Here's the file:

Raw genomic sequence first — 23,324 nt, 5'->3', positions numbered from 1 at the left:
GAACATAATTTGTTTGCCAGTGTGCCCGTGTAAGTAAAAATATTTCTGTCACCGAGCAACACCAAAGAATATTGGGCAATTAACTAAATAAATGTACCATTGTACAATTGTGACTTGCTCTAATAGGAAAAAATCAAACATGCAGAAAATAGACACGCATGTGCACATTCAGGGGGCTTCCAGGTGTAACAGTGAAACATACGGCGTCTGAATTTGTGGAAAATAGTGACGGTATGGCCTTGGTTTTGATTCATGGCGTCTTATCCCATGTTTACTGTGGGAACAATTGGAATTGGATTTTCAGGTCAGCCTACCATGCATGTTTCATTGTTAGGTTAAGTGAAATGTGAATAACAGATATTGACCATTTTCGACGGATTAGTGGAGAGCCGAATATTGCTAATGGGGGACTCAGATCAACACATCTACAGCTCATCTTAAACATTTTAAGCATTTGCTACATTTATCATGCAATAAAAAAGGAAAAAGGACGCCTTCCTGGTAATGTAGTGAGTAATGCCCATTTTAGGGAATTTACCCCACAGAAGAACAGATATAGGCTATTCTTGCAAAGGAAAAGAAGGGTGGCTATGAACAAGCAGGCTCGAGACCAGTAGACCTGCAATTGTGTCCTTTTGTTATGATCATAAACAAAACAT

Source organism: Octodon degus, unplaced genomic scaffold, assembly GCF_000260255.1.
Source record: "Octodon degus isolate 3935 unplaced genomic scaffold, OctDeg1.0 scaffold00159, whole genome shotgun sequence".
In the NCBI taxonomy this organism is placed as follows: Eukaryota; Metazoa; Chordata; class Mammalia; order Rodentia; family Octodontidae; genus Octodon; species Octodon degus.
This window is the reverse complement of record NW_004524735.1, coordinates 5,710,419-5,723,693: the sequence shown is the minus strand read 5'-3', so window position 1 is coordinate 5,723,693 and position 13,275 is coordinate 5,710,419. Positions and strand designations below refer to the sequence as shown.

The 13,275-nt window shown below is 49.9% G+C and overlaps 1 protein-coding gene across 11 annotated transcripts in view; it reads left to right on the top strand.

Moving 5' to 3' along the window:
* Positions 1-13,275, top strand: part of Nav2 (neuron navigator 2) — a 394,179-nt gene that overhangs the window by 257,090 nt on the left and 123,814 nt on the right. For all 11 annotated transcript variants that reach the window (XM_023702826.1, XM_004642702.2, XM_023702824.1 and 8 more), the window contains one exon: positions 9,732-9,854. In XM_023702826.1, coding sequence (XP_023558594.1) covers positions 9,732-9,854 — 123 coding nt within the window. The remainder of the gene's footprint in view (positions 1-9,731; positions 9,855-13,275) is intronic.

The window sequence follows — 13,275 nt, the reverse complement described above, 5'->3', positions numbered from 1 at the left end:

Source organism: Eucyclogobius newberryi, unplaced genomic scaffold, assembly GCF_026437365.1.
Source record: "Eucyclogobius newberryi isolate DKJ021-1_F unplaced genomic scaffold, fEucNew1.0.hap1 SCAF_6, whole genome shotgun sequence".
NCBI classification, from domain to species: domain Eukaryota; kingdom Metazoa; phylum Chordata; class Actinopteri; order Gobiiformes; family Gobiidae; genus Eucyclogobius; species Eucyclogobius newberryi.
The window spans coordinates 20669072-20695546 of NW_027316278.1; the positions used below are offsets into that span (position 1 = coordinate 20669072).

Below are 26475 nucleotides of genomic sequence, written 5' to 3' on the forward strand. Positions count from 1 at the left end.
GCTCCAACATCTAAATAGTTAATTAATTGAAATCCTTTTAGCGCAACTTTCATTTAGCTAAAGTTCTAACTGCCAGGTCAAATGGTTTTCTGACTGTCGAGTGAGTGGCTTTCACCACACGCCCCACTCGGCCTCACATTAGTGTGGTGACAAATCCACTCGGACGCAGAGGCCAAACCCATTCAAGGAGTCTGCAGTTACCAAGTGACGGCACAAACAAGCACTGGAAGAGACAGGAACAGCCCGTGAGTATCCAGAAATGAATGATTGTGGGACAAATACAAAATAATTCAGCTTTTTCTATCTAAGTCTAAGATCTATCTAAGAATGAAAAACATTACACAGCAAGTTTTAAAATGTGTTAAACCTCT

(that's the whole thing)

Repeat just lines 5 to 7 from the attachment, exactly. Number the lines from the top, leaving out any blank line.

In the NCBI taxonomy this organism is placed as follows: Eukaryota; Metazoa; Chordata; class Mammalia; order Rodentia; family Octodontidae; genus Octodon; species Octodon degus.
This window is the reverse complement of record NW_004524735.1, coordinates 5,710,419-5,723,693: the sequence shown is the minus strand read 5'-3', so window position 1 is coordinate 5,723,693 and position 13,275 is coordinate 5,710,419. Positions and strand designations below refer to the sequence as shown.

The 13,275-nt window shown below is 49.9% G+C and overlaps 1 protein-coding gene across 11 annotated transcripts in view; it reads left to right on the top strand.